No Dishonor in Dishonor

My mother tells the story of when I was four and I worked and worked and worked at signing my name so that I could get a library card. That moment when the librarian handed me that blue card with the small metal etching in the corner and my name proudly scrawled on the back was the moment my world changed.

Not only could I now check out as many books as my four-year-old arms could carry, I had access to a great wide world of adventure and discovery. It was then that I fell in love with stories.

That is a love affair that continues still. I have been known to stay in my pajamas in bed all day on a Saturday with a new book while my husband graciously brings me food and drink until I’ve finished the whole thing. I have been guilty of navigating the streets of Boston with my nose in a book because it held me rapt in its unfolding story. I have been known to stay up into the wee hours because to put down a compelling, page-turning story was not a choice.

dishonor bookStories have the ability to change our lives, inspire us, encourage us and share with us deep truths. And none of this could be truer than in David Mike’s new book, Dishonor: One Soldier’s Journey From Desertion to Redemption, which releases August 30th. With incredible honesty and raw emotion, David chronicles a journey laced with drugs, deceit and desertion that leads eventually to him behind bars in Leavenworth prison.

But his journey doesn’t end there because his story is one of hope, redemption and, more importantly, freedom. Not only freedom from a physical prison, but from the prison of shame and of his past; freedom in Christ. For anyone who’s ever messed up – and, who hasn’t? – Dishonor is a beacon of hope that shows us life doesn’t have to end with our worst.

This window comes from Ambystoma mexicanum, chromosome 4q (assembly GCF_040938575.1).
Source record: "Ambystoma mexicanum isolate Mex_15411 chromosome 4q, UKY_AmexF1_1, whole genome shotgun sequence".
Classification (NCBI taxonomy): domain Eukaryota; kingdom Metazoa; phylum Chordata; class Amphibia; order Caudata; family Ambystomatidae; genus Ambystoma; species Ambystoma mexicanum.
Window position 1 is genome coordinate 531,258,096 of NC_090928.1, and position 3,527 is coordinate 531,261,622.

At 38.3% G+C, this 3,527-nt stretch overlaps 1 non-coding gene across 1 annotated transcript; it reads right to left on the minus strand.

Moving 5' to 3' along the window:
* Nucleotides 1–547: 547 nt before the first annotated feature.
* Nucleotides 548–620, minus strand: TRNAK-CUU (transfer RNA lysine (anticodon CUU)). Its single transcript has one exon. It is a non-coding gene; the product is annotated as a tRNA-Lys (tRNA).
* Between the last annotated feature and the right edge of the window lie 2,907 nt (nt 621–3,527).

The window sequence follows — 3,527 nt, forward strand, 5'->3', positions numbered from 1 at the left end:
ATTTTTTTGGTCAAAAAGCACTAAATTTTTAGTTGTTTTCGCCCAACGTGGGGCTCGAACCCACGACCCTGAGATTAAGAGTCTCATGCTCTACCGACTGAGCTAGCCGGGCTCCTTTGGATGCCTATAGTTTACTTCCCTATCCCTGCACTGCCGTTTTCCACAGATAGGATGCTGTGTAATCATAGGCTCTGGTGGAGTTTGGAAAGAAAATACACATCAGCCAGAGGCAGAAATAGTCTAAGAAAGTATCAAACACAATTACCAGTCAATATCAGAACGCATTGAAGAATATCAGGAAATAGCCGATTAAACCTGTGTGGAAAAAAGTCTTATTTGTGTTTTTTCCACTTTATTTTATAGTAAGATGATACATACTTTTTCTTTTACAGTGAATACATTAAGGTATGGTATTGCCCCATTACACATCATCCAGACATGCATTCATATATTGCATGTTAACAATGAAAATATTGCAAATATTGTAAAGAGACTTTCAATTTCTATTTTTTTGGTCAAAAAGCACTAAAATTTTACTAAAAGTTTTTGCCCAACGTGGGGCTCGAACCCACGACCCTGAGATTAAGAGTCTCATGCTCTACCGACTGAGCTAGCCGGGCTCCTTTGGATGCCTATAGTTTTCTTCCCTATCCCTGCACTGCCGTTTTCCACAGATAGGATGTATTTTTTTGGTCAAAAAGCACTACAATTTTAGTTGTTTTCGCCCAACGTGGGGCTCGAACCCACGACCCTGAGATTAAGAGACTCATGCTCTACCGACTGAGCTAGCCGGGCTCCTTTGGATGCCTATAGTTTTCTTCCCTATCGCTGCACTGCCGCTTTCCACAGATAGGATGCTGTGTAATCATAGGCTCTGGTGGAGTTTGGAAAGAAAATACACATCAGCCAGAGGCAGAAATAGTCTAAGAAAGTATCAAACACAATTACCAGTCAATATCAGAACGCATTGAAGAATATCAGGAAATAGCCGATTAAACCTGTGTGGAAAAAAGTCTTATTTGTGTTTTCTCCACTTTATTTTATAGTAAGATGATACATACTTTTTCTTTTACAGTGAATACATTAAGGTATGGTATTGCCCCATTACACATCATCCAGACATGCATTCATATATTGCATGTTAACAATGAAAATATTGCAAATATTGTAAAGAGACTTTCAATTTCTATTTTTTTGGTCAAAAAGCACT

Equally as moving and perhaps even more powerful than his story is Mike’s candor and style in bringing us into the narrative. He writes as though he were the biographer of someone else’s life. He shines a bright light into the darkest corners of his life, where he pulls skeletons out of hidden closets, and pulls no punches, but writes with complete candor and absolute transparency.

David MikeIn other words, he leaves everything on the page; so much so we can almost smell the blood, sweat, and tears that comprise every word, every chapter. And the result is compelling. Though every word is true, the book reads like a fiction suspense thriller wherein the main character is on the run from the army and the law until at last he is captured, convicted and incarcerated.

But then, at last, there is forgiveness, grace, and freedom. His chains are broken and he is set free, truly free, from who he was.

Because like my favorite stories, what truly captivates me about this book is the redemption that unfolds around this humble protagonist, David Mike. He is the prodigal son who has tried to make his own way, but is welcomed home unconditionally by his father. He is Jean Valjean who has stolen the silver place settings but receives even more gifts rather than condemnation from the bishop. He is the thief on the cross beside Jesus who sees the Truth,  seeks forgiveness, and receives grace.